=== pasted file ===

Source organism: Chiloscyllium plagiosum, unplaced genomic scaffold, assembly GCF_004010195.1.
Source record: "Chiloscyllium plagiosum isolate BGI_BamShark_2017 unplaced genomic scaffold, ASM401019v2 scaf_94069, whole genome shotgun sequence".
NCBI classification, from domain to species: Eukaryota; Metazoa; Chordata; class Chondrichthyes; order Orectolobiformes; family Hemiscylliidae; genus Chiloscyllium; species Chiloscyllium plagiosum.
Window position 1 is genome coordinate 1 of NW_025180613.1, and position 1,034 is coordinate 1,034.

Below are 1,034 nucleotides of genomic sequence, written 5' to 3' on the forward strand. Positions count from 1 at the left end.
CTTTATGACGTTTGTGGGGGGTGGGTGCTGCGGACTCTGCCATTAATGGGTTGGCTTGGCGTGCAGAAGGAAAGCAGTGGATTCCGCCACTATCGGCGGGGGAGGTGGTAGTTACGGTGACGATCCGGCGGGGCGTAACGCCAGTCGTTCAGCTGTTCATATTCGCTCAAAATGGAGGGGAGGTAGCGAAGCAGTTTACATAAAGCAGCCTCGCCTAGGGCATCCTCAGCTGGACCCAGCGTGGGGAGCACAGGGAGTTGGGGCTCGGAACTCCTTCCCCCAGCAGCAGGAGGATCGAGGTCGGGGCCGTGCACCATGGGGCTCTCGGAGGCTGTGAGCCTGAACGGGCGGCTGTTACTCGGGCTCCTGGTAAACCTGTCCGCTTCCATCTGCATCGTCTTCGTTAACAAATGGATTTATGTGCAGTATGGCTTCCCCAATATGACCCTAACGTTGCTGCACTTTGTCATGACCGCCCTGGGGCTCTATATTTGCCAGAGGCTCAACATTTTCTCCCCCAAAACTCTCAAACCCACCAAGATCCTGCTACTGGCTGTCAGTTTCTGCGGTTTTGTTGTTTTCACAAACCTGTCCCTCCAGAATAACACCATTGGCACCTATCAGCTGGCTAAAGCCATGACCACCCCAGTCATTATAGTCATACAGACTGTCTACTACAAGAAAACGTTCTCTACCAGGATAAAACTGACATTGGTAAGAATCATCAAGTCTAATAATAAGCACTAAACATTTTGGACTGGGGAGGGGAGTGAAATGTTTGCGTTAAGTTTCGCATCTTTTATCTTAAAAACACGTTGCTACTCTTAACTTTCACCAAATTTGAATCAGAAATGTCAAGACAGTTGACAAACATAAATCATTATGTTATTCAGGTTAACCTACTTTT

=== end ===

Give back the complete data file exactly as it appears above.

Source organism: Chiloscyllium plagiosum, unplaced genomic scaffold, assembly GCF_004010195.1.
Source record: "Chiloscyllium plagiosum isolate BGI_BamShark_2017 unplaced genomic scaffold, ASM401019v2 scaf_94069, whole genome shotgun sequence".
NCBI classification, from domain to species: Eukaryota; Metazoa; Chordata; class Chondrichthyes; order Orectolobiformes; family Hemiscylliidae; genus Chiloscyllium; species Chiloscyllium plagiosum.
Window position 1 is genome coordinate 1 of NW_025180613.1, and position 1,034 is coordinate 1,034.

Below are 1,034 nucleotides of genomic sequence, written 5' to 3' on the forward strand. Positions count from 1 at the left end.
CTTTATGACGTTTGTGGGGGGTGGGTGCTGCGGACTCTGCCATTAATGGGTTGGCTTGGCGTGCAGAAGGAAAGCAGTGGATTCCGCCACTATCGGCGGGGGAGGTGGTAGTTACGGTGACGATCCGGCGGGGCGTAACGCCAGTCGTTCAGCTGTTCATATTCGCTCAAAATGGAGGGGAGGTAGCGAAGCAGTTTACATAAAGCAGCCTCGCCTAGGGCATCCTCAGCTGGACCCAGCGTGGGGAGCACAGGGAGTTGGGGCTCGGAACTCCTTCCCCCAGCAGCAGGAGGATCGAGGTCGGGGCCGTGCACCATGGGGCTCTCGGAGGCTGTGAGCCTGAACGGGCGGCTGTTACTCGGGCTCCTGGTAAACCTGTCCGCTTCCATCTGCATCGTCTTCGTTAACAAATGGATTTATGTGCAGTATGGCTTCCCCAATATGACCCTAACGTTGCTGCACTTTGTCATGACCGCCCTGGGGCTCTATATTTGCCAGAGGCTCAACATTTTCTCCCCCAAAACTCTCAAACCCACCAAGATCCTGCTACTGGCTGTCAGTTTCTGCGGTTTTGTTGTTTTCACAAACCTGTCCCTCCAGAATAACACCATTGGCACCTATCAGCTGGCTAAAGCCATGACCACCCCAGTCATTATAGTCATACAGACTGTCTACTACAAGAAAACGTTCTCTACCAGGATAAAACTGACATTGGTAAGAATCATCAAGTCTAATAATAAGCACTAAACATTTTGGACTGGGGAGGGGAGTGAAATGTTTGCGTTAAGTTTCGCATCTTTTATCTTAAAAACACGTTGCTACTCTTAACTTTCACCAAATTTGAATCAGAAATGTCAAGACAGTTGACAAACATAAATCATTATGTTATTCAGGTTAACCTACTTTT